This establishes trust and ensures the beast will be your companion and take your orders from then on. It’s actually a really cool system and it’s easy to become addicted to taming everything you come across, trying to catch them all. They also have basic AI settings you can tweak, though the radial menu for doing so isn’t exactly elegant and can be frustrating to use.

Combat is crude but workable, with Stone Age weapons such as spears and arrows providing the bulk of your offensive options at first. You’ll unlock better crafting engrams as you level up, some of which include far more powerful weapons. On top of this, there’s also the obvious option of using your tamed beasts to wage war. While it’s really awesome to see larger creatures fighting, a lack of combat animations does sour the experience somewhat, though it can be forgiven considering the truly ludicrous list of animals here. Name a dinosaur or other extinct creature, there’s an extremely high chance it was included. If you’ve ever wanted to build your own private dinosaur/Ice Age army, this will be a dream come true.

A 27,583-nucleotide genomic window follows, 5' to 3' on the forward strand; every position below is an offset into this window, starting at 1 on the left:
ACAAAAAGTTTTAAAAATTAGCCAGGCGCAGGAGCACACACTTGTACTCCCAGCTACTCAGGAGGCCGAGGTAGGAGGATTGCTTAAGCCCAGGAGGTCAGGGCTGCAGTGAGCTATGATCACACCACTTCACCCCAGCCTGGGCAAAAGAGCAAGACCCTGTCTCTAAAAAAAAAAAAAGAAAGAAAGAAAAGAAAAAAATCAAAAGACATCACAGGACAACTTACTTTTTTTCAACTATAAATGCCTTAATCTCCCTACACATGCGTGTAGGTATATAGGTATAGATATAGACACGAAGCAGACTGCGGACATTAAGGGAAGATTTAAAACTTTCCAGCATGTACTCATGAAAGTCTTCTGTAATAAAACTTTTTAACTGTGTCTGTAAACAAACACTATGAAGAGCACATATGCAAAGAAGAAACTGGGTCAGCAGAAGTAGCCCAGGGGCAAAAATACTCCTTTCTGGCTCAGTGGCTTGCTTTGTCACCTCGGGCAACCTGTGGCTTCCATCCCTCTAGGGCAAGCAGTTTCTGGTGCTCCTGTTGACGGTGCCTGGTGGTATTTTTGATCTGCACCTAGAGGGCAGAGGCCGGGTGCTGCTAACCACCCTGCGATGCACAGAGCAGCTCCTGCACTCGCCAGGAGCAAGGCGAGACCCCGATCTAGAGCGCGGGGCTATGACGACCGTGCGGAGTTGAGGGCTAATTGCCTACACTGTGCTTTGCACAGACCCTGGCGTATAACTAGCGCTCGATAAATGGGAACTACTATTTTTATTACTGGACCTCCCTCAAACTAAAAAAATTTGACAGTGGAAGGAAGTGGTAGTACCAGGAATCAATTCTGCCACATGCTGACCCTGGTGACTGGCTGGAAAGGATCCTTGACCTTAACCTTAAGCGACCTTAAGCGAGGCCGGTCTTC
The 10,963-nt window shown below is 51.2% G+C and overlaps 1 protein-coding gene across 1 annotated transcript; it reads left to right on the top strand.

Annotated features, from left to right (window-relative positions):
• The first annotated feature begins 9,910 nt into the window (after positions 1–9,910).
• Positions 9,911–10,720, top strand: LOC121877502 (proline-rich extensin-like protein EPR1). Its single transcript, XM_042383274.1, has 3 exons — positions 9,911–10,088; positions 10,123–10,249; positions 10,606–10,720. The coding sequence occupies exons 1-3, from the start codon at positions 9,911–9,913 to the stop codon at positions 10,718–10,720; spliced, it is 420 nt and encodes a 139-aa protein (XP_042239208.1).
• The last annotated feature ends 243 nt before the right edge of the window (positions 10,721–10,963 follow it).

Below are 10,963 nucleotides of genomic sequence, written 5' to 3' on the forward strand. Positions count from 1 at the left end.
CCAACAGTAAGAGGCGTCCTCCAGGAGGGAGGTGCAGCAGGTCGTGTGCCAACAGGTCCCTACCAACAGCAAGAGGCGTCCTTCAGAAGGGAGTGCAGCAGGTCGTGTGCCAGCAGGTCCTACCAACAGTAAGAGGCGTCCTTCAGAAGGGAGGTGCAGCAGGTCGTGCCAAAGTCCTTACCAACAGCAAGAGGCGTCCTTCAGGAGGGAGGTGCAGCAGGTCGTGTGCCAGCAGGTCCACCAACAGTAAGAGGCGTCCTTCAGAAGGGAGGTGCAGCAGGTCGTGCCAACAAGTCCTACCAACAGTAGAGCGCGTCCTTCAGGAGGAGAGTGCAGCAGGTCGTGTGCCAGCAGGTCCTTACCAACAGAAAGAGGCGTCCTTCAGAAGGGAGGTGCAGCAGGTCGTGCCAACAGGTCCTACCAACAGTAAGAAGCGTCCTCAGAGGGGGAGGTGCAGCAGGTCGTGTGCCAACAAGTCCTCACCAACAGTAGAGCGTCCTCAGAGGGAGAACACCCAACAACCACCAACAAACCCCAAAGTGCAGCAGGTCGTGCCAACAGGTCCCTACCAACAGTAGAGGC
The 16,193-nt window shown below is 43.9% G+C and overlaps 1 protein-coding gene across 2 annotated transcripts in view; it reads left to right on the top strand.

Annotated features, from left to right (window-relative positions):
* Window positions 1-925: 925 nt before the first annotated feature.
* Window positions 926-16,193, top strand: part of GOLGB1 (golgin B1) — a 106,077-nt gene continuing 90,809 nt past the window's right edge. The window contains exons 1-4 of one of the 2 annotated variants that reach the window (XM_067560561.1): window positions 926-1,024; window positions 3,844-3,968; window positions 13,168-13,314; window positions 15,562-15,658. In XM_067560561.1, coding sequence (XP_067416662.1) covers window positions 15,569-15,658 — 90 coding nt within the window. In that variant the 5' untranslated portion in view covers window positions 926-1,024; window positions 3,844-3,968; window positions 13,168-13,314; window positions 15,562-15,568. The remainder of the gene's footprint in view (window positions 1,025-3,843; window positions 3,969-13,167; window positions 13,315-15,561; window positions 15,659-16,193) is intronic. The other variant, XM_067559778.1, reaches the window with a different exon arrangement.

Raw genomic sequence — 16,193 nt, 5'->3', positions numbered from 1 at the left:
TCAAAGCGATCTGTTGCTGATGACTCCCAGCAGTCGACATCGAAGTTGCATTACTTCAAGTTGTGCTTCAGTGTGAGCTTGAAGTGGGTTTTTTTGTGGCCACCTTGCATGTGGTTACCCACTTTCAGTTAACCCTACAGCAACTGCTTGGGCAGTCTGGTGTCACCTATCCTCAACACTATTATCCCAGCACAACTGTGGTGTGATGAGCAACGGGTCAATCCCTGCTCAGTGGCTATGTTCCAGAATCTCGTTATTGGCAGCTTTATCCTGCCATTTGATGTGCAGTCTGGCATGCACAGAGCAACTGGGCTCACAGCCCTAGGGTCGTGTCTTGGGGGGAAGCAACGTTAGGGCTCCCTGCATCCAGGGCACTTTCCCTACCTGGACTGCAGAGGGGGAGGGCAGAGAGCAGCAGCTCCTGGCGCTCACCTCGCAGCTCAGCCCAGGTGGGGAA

Graphics & Audio

The graphics here are an interesting mix, to say the least. The landscapes look stunning, with scorching sunlight, lush forests and snowy mountains. The water surrounding the island is similarly beautiful with well-rendered coral reefs and underwater caverns waiting to be explored.

Ark: Survival Evolved
What could go wrong?

Although, it’s a tad disappointing that the waves never get violent and stormy (the various water-dwelling denizens do though). The dinosaurs, at least for the most part, also look great, with glistening scales and claw marks from injuries.